I have now seen the statement on the web page (I didn't before), and if Ken has stated that for the world to see, there must be some truth in it. 

Im guessing this is because many larger drivers tend to have oversized roll surrounds (intended for good reasons, but can have negative effects too), which eats into the actual effective driver area. I'm guessing in some cases, the roll surround could account for a couple of inches of the outer diameter of the driver, which could bring down the driver area to about 16". There may be other reasons why Ken has stated this, so I will check with him and report back. I know Ken posts eTh occasionally on 'another channel', but I think he is way too busy to join up on any forum that poses a question related to the brand.

Dependant on the design, 1/3 - 1/2 of the roll surround counts towards driver radiating area. A properly designed larger roll surround wont have any issues solved by a smaller surround that will in anyway affect the function of the driver.

The roll surround isn't travelling at the same speed as the actual driver area, so is more or less irrelevant to the amount of air that driver can shift. It's easy to say that the inside 1/2 is moving, so adds to the area, but because of e speed it is moving, it is adding very little to the overall output, if anything. That's probably something dreamed up by the manufacturers of subs with large roll surrounds. A larger roll surround adds to the overall weight of the driver, which in turn affects its efficiency, and effective speed. If you'd like to check out those facts, feel free to double check them with Ken Kreisel.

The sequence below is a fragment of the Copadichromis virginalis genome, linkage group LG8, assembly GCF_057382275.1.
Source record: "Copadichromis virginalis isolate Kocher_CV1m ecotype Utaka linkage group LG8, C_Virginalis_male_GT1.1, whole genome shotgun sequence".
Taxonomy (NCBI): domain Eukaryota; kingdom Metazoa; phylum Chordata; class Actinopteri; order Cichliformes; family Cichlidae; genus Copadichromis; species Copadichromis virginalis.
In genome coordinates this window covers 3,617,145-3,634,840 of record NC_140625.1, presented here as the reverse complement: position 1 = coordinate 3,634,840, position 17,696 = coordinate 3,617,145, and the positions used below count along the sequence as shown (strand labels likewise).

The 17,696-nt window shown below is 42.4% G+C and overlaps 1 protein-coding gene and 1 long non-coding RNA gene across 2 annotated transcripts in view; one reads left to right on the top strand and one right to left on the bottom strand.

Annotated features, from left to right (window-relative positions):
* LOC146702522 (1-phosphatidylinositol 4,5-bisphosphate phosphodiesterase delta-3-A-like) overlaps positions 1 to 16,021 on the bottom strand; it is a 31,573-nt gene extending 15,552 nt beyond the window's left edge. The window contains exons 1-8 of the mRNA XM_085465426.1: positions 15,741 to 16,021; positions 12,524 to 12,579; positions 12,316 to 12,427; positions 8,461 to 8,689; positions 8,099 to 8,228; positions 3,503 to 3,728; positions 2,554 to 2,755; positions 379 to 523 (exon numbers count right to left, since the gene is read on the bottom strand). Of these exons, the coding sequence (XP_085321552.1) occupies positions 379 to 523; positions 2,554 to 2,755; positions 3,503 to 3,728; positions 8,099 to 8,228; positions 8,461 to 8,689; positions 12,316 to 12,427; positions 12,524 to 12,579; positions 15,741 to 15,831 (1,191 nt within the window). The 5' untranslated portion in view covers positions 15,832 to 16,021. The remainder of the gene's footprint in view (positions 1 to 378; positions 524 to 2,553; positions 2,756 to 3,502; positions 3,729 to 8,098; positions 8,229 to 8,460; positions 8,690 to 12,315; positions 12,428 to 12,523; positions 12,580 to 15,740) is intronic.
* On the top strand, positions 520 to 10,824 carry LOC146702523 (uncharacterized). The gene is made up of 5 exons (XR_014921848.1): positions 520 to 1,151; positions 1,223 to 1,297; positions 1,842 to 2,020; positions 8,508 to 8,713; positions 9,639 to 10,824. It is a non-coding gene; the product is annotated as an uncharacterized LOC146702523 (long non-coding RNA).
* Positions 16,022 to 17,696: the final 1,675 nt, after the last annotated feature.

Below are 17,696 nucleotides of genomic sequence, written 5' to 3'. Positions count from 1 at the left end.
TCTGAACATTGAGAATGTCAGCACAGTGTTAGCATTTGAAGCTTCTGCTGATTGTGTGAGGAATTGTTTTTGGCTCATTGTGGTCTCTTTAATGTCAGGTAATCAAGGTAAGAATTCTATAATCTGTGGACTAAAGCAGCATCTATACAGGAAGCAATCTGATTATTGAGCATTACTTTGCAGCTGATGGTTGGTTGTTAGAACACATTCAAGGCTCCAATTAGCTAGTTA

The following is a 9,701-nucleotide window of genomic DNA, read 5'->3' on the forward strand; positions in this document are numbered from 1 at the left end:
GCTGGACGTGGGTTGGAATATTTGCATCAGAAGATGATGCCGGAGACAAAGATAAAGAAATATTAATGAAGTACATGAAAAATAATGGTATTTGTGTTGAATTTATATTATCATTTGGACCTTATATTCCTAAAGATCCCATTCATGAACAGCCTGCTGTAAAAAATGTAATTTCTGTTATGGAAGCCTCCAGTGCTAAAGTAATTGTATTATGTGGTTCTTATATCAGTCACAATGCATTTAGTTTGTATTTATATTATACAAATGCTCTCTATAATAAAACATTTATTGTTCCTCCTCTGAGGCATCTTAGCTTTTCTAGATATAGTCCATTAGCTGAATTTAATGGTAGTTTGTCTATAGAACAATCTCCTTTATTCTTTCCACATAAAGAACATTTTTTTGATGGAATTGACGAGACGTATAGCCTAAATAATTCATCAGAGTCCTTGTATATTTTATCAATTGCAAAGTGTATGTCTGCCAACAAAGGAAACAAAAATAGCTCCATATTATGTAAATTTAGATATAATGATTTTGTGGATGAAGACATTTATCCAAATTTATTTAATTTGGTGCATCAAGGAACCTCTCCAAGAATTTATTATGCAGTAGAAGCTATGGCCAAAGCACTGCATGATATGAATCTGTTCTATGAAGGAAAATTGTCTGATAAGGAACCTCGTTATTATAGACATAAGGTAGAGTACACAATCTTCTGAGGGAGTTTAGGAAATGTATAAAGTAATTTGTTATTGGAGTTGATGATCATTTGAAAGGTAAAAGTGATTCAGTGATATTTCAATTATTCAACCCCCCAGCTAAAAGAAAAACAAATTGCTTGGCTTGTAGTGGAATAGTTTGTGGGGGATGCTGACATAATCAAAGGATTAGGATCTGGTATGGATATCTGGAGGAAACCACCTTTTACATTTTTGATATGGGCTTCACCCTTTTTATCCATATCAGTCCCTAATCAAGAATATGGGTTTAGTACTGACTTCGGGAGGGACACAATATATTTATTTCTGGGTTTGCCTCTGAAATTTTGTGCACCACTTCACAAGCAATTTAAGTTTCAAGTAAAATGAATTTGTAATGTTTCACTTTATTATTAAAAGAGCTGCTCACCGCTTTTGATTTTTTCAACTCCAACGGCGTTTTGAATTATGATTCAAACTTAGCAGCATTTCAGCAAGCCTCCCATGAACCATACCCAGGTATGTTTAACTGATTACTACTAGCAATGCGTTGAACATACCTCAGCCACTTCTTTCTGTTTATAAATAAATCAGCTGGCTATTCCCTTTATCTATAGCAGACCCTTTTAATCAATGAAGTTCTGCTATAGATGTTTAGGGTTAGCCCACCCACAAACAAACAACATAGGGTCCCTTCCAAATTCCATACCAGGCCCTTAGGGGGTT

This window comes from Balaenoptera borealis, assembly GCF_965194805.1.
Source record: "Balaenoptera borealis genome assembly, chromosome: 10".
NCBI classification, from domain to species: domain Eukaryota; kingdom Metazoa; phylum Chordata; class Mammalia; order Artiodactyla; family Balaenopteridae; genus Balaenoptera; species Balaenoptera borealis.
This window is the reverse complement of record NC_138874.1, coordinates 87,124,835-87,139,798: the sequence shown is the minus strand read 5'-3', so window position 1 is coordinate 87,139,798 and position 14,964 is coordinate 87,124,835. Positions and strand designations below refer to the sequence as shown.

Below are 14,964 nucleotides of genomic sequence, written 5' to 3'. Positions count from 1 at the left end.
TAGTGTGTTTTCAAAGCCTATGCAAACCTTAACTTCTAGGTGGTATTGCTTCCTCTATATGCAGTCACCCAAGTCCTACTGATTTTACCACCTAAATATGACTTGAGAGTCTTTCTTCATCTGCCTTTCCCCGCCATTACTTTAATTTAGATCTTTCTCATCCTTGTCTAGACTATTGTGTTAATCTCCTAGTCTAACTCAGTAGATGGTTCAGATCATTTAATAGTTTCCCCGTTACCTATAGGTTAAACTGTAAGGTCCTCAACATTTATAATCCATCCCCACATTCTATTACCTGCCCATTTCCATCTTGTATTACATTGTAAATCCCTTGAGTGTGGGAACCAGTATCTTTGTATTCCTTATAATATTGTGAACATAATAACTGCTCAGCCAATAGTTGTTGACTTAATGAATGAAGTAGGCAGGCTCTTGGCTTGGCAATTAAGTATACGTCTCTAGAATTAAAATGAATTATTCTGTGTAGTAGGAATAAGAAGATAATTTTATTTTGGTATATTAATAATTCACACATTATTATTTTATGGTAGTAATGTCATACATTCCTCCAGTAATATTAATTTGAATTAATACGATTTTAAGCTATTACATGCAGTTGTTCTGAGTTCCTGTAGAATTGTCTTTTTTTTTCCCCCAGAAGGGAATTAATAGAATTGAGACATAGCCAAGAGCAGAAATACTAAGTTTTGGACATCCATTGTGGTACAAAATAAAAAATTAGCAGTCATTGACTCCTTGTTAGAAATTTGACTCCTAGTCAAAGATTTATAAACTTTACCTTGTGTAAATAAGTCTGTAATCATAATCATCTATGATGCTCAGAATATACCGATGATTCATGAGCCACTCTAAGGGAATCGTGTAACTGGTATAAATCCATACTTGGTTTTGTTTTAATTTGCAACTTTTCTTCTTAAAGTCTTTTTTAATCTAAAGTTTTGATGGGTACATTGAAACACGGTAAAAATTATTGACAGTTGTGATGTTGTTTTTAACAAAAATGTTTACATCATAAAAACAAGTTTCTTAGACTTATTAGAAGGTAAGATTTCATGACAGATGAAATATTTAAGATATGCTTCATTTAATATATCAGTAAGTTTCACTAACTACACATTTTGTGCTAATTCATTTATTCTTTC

Once again Dan, feel free to comment when you have heard the DXD12012. After all, you yourself said that you learned much of what you know from Ken.

DavidF @FrankHarveyHiFi, Coventry.

"Long is the way, and hard, that out of hell leads up to light"

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RE: I have no idea why you keep

moonfly wrote:
Suffice to say, that cone area itself is actually not that useful a piece of info without the accompanying required info as well.

How come you're always comparing subs by surface area then? You can't twist words to suit your argument Dan. Well, you can, but those that know better can see through it.

DavidF @FrankHarveyHiFi, Coventry.

"Long is the way, and hard, that out of hell leads up to light"

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RE: I have no idea why you keep

moonfly wrote:
The problem here David is my initial post made no comment on this subs performance at all. I only pointed out an error in a posted claim. I have always made a lot of noise about my love the the KK sound, and a search of my history will prove just that, so I do not understand you issue. Unless Ken has found some way to make a 12 inch cone have more surface area than 12 inch cone, then its impossible for a pair of 12's to match or come close to a single 18. Of course, if you cherry pick your example, it might be possible. Some drivers are classed as 18" if sing a 12 inch basket, but the driver itself obviously then has to be less to fit inside, and of course you have to deduct for the roll surround. If Kens drivers use a true 12" cone (thus having a roll surround beyond the 12" and a basket closer to 13"), and you pick a claimed 18" driver that really isnt (i.e, a pretty cheap poor driver), then in theory such claims could be possible, but I always frown on marketting data derrived that way.

So it IS possible? Do make up your mind Dan. On one hand you're saying its impossible, and now you're saying it is. I'm sure Ken has taken into account the legal side of what he has said. I mean, he isn't stupid, is he? He invented the powered subwoofer, after all....

 

Quote:
All things being equal, a pair of 12's will not match an 18 in cone area, and you cannot get away from that fact, I even gave the rough area of the drivers for everyone to see. If all things arent equal, then no comparison should be made, that is misleading.

But you also said this:

moonfly wrote:
Suffice to say, that cone area itself is actually not that useful a piece of info without the accompanying required info as well.